Preprints
https://doi.org/10.5194/acp-2021-681
https://doi.org/10.5194/acp-2021-681

  14 Sep 2021

14 Sep 2021

Review status: this preprint is currently under review for the journal ACP.

A climatology of open and closed mesoscale cellular convection over the Southern Ocean derived from Himawari-8 observations

Francisco Lang1, Luis Ackermann1,2, Yi Huang2,3, Son C. H. Truong1,2, Steven T. Siems1,2, and Michael J. Manton1 Francisco Lang et al.
  • 1School of Earth, Atmosphere and Environment, Monash University, Melbourne, VIC, Australia
  • 2Australian Research Council Centre of Excellence for Climate Extremes (CLEX), Melbourne, VIC, Australia
  • 3School of Earth Sciences, The University of Melbourne, Melbourne, VIC, Australia

Abstract. Marine atmospheric boundary layer clouds cover vast areas of the Southern Ocean (SO), where they are commonly organized into mesoscale cellular convection (MCC). Using three years of Himawari-8 geostationary satellite observations, open and closed MCC structures are identified using a hybrid convolutional neural network. The results of the climatology show that open MCC clouds are roughly uniformly distributed over the SO storm track across mid-latitudes, while closed MCC clouds are most predominant in the southeast Indian Ocean with a second maximum along the storm track. The ocean polar front, derived from ECMWF-ERA5 sea surface temperature gradients, is found to be aligned with the southern boundaries for both MCC types. Along the storm track, both closed and open MCCs are commonly located in post-frontal, cold air masses. The hourly classification of closed MCC reveals a pronounced daily cycle, with a peak occurring late night/early morning. Seasonally, the diurnal cycle of closed MCC is most intense during the summer months (DJF). Conversely, almost no diurnal cycle is evident for open MCC.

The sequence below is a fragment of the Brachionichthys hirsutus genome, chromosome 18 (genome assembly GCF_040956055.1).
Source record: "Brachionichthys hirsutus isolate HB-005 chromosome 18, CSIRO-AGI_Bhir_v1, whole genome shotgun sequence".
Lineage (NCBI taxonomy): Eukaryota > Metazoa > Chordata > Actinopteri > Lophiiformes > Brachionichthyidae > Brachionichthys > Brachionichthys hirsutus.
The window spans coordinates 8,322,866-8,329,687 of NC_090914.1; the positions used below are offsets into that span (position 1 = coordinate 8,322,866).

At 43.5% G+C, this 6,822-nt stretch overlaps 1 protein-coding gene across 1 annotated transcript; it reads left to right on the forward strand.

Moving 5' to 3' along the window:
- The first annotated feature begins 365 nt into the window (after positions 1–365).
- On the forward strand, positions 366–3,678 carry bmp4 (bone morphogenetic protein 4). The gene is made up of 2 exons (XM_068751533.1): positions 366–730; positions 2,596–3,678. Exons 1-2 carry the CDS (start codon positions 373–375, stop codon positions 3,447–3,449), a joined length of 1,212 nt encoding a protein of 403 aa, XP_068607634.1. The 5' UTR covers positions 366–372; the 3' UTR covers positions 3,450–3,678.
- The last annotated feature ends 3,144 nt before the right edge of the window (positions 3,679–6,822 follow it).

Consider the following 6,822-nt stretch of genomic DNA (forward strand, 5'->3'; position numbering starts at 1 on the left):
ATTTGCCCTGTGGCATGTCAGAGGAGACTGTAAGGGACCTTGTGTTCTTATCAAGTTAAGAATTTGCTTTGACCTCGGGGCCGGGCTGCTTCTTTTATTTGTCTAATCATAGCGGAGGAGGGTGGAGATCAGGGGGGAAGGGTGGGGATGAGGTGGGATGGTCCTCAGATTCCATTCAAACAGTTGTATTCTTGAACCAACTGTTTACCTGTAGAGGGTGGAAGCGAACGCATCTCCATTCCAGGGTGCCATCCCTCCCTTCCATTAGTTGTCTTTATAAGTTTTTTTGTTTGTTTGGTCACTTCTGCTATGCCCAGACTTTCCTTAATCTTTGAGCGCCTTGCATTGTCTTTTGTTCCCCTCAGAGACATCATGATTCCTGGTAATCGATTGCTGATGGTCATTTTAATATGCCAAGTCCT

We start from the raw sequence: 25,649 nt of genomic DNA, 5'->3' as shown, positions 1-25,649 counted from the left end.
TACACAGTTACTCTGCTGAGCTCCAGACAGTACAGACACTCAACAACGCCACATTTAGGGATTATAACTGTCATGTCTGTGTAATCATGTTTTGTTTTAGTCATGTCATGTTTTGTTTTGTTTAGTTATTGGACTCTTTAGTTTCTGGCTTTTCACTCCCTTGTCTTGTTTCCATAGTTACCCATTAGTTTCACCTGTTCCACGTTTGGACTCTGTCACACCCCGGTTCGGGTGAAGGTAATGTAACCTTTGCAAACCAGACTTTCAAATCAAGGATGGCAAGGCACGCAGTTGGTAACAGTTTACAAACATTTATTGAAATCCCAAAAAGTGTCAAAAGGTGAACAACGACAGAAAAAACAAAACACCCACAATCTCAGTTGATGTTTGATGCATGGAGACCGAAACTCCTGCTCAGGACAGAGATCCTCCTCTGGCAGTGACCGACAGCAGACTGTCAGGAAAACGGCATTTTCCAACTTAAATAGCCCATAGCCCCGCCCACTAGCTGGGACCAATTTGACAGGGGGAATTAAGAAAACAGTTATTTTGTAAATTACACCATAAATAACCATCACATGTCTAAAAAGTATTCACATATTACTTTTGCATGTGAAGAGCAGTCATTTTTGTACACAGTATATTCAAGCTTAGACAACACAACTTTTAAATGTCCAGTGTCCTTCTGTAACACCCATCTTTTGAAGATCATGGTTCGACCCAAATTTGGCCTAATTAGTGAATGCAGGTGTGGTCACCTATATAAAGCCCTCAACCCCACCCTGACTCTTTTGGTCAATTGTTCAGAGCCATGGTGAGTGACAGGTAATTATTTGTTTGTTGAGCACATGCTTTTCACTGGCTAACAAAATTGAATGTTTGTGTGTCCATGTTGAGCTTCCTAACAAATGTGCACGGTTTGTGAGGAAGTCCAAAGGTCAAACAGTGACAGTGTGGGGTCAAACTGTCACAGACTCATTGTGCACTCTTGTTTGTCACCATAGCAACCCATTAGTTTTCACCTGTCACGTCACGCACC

Francisco Lang et al.

Status: open (until 26 Oct 2021)

Comment types: AC – author | RC – referee | CC – community | EC – editor | CEC – chief editor | : Report abuse

Francisco Lang et al.

Francisco Lang et al.

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Short summary
Marine low-level clouds cover vast areas of the Southern Ocean, and they are essential to the Earth system energy balance. Three years of satellite observations are used to group low-level clouds by their spatial structure using a pattern-recognizing program. Two primary cloud-type patterns are studied: open and closed clouds. Open clouds are uniformly distributed over the storm track, while closed clouds are most predominant in the southeast Indian Ocean. Closed clouds exhibit a daily cycle.
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